Every fortnight I curate some of the observations and insights that were shared on social media. I call these Friday’s Finds.
“People demand freedom of speech as a compensation for the freedom of thought which they seldom use.” —Søren Kierkegaard, via @EskoKilpi
“Although our present crisis is so threatening precisely because it plays out on the physical plane, where our bodies and other creatures live, it is a crisis of knowledge. We lack a crucial mental skill. I contend that our position today regarding the way we make decisions about technologies is similar to the dilemma that pre-Enlightenment scientists faced in the sixteenth century. We simply don’t have a good method for thinking and making decisions about how to apply (and not apply) the powerful tools of rationality, the scientific method, reductionism, the combination of logic and efficiency embodied by technology.”
All the talk about AI these days relates in no way to self refection, to knowing what you need to know, or to anticipating the future. We talk about “AI” but we are not talking about the “I”. We have intelligent entities already. (They are called humans.) When they are confused they ask for explanations. When today’s so-called “AI’s” start doing that, please let me know. In the meantime, it would be nice if there weren’t an article a day in major publications about AI when what they mean is number crunching and pattern matching, not wondering and trying to find out.
Empathy with denialists is not easy, but it is essential. Denialism is not stupidity, or ignorance, or mendacity, or psychological pathology. Nor is it the same as lying. Of course, denialists can be stupid, ignorant liars, but so can any of us. But denialists are people in a desperate predicament.
It is a very modern predicament. Denialism is a post‑enlightenment phenomenon, a reaction to the “inconvenience” of many of the findings of modern scholarship. The discovery of evolution, for example, is inconvenient to those committed to a literalist biblical account of creation. Denialism is also a reaction to the inconvenience of the moral consensus that emerged in the post-enlightenment world. In the ancient world, you could erect a monument proudly proclaiming the genocide you committed to the world. In the modern world, mass killing, mass starvation, mass environmental catastrophe can no longer be publicly legitimated.
When we embrace innovative, hybrid educational models like the one we’re attempting to build at Westminster, we are relinquishing control, allowing students, projects, clients and teamwork dynamics to mold the learning process. We are, essentially, developing the system that Paulo Friere ostensibly had in mind when he argued that students “will not gain … liberation by chance but through the praxis of their quest for it, through their recognition of the necessity to fight for it.” We’re essentially liberating students to discover how learning works in a very uncontrolled, unpredictable environment. We’re not “teaching” anymore, at least not in the “banking-model” format where students are receptacles and teachers are simply filling them with knowledge; rather, we’re mentoring. We’re not creating lesson plans and assignment descriptions and we’re not in control of the end result. We’re merely a guide, helping people learn how to learn.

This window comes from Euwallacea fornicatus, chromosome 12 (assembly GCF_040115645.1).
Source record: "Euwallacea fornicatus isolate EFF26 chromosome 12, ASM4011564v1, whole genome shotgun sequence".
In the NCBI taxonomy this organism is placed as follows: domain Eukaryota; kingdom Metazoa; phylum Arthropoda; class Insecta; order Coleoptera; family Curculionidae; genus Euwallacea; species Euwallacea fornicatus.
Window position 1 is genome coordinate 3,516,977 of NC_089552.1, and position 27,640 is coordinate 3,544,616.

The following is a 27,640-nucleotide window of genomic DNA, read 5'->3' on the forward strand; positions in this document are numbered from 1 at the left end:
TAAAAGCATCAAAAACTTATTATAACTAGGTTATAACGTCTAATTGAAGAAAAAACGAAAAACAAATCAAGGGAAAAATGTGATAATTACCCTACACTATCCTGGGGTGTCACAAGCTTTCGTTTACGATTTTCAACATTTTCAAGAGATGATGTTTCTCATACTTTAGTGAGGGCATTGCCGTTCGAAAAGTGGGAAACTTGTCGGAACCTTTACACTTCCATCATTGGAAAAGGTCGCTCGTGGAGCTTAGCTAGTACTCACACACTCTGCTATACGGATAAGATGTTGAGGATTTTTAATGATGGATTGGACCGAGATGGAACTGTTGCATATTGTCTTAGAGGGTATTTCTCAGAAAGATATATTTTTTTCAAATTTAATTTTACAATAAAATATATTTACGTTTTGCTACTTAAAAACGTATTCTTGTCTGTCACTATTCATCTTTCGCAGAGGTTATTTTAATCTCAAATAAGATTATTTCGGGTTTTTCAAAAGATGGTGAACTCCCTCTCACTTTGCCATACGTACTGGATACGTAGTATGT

The student results seriously suggest models like these may be better for learning. As faculty members in traditional institutions, though, we have to ask ourselves: Is it worth moving away from the path of least resistance? And, if we don’t adapt, will we be left behind?
The Benjanun Sriduangkaew/Requires Hate saga is a striking cautionary tale in a number of ways. It shows how easily performative bashing of “the oppressors” or “the privileged” can turn into vicious bullying and harassment toward real people—and how easily a “marginalized” person can be reclassified as a “privileged” acceptable target. It shows what a devastating weapon anti-oppression outrage and social justice rhetoric can be in the hands of a malicious abuser, making it very difficult to curb the abuser’s behavior and making the victims particularly susceptible: witness the mind-boggling fact that an anonymous blogger’s unhinged ranting could make published authors afraid to write. The Mixon report, Romano’s Daily Dot article, and the comments on both pieces offer a rather scary glimpse into a toxic, cult-like “social justice” subculture.